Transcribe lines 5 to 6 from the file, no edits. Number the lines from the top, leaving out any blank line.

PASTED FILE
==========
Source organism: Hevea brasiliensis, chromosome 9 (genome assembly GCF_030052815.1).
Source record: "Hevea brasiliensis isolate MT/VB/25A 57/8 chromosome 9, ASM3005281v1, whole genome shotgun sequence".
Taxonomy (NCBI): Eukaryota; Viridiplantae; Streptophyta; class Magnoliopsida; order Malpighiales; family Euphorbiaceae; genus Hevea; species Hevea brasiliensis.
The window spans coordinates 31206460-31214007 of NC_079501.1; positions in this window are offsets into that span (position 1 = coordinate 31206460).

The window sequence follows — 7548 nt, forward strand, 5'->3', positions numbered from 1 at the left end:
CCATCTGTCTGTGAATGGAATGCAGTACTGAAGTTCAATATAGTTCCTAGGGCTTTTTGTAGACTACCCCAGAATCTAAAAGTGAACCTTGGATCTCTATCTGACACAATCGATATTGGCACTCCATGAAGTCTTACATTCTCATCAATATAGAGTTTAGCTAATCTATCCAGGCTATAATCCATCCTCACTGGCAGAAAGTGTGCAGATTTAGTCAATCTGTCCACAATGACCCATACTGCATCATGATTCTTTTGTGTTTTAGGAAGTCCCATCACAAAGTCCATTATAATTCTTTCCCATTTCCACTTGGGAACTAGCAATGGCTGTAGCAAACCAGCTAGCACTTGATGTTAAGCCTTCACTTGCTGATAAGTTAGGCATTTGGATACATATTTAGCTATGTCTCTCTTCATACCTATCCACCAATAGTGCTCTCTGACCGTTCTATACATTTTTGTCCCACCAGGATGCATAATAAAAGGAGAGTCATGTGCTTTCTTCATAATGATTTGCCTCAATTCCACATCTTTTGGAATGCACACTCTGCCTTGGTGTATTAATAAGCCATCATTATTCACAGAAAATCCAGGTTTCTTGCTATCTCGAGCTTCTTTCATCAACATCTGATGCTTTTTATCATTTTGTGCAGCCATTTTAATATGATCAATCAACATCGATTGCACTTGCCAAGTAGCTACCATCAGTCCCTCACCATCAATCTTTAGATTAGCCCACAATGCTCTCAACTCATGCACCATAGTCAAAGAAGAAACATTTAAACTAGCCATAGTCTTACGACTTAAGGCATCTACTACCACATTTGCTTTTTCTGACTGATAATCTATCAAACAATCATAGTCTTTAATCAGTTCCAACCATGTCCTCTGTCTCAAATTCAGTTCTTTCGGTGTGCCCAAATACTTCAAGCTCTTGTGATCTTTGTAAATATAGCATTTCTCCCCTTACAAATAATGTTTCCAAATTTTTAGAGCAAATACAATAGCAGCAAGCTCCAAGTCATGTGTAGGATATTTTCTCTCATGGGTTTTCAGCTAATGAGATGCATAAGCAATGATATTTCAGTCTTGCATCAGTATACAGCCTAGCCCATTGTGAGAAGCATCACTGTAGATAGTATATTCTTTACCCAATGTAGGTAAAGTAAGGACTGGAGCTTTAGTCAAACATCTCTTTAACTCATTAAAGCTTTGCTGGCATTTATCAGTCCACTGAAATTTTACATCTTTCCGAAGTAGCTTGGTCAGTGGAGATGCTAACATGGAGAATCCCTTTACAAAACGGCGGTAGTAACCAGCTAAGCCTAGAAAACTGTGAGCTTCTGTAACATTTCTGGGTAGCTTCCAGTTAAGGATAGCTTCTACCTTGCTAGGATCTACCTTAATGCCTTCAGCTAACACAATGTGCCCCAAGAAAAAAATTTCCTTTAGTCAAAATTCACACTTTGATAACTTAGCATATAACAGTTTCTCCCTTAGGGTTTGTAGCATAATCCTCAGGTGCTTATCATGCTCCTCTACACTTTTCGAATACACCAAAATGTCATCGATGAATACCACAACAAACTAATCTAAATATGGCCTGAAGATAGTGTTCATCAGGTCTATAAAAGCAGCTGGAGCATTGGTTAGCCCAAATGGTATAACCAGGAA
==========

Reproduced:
The window sequence follows — 7548 nt, forward strand, 5'->3', positions numbered from 1 at the left end:
CCATCTGTCTGTGAATGGAATGCAGTACTGAAGTTCAATATAGTTCCTAGGGCTTTTTGTAGACTACCCCAGAATCTAAAAGTGAACCTTGGATCTCTATCTGACACAATCGATATTGGCACTCCATGAAGTCTTACATTCTCATCAATATAGAGTTTAGCTAATCTATCCAGGCTATAATCCATCCTCACTGGCAGAAAGTGTGCAGATTTAGTCAATCTGTCCACAATGACCCATACTGCATCATGATTCTTTTGTGTTTTAGGAAGTCCCATCACAAAGTCCATTATAATTCTTTCCCATTTCCACTTGGGAACTAGCAATGGCTGTAGCAAACCAGCTAGCACTTGATGTTAAGCCTTCACTTGCTGATAAGTTAGGCATTTGGATACATATTTAGCTATGTCTCTCTTCATACCTATCCACCAATAGTGCTCTCTGACCGTTCTATACATTTTTGTCCCACCAGGATGCATAATAAAAGGAGAGTCATGTGCTTTCTTCATAATGATTTGCCTCAATTCCACATCTTTTGGAATGCACACTCTGCCTTGGTGTATTAATAAGCCATCATTATTCACAGAAAATCCAGGTTTCTTGCTATCTCGAGCTTCTTTCATCAACATCTGATGCTTTTTATCATTTTGTGCAGCCATTTTAATATGATCAATCAACATCGATTGCACTTGCCAAGTAGCTACCATCAGTCCCTCACCATCAATCTTTAGATTAGCCCACAATGCTCTCAACTCATGCACCATAGTCAAAGAAGAAACATTTAAACTAGCCATAGTCTTACGACTTAAGGCATCTACTACCACATTTGCTTTTTCTGACTGATAATCTATCAAACAATCATAGTCTTTAATCAGTTCCAACCATGTCCTCTGTCTCAAATTCAGTTCTTTCGGTGTGCCCAAATACTTCAAGCTCTTGTGATCTTTGTAAATATAGCATTTCTCCCCTTACAAATAATGTTTCCAAATTTTTAGAGCAAATACAATAGCAGCAAGCTCCAAGTCATGTGTAGGATATTTTCTCTCATGGGTTTTCAGCTAATGAGATGCATAAGCAATGATATTTCAGTCTTGCATCAGTATACAGCCTAGCCCATTGTGAGAAGCATCACTGTAGATAGTATATTCTTTACCCAATGTAGGTAAAGTAAGGACTGGAGCTTTAGTCAAACATCTCTTTAACTCATTAAAGCTTTGCTGGCATTTATCAGTCCACTGAAATTTTACATCTTTCCGAAGTAGCTTGGTCAGTGGAGATGCTAACATGGAGAATCCCTTTACAAAACGGCGGTAGTAACCAGCTAAGCCTAGAAAACTGTGAGCTTCTGTAACATTTCTGGGTAGCTTCCAGTTAAGGATAGCTTCTACCTTGCTAGGATCTACCTTAATGCCTTCAGCTAACACAATGTGCCCCAAGAAAAAAATTTCCTTTAGTCAAAATTCACACTTTGATAACTTAGCATATAACAGTTTCTCCCTTAGGGTTTGTAGCATAATCCTCAGGTGCTTATCATGCTCCTCTACACTTTTCGAATACACCAAAATGTCATCGATGAATACCACAACAAACTAATCTAAATATGGCCTGAAGATAGTGTTCATCAGGTCTATAAAAGCAGCTGGAGCATTGGTTAGCCCAAATGGTATAACCAGGAA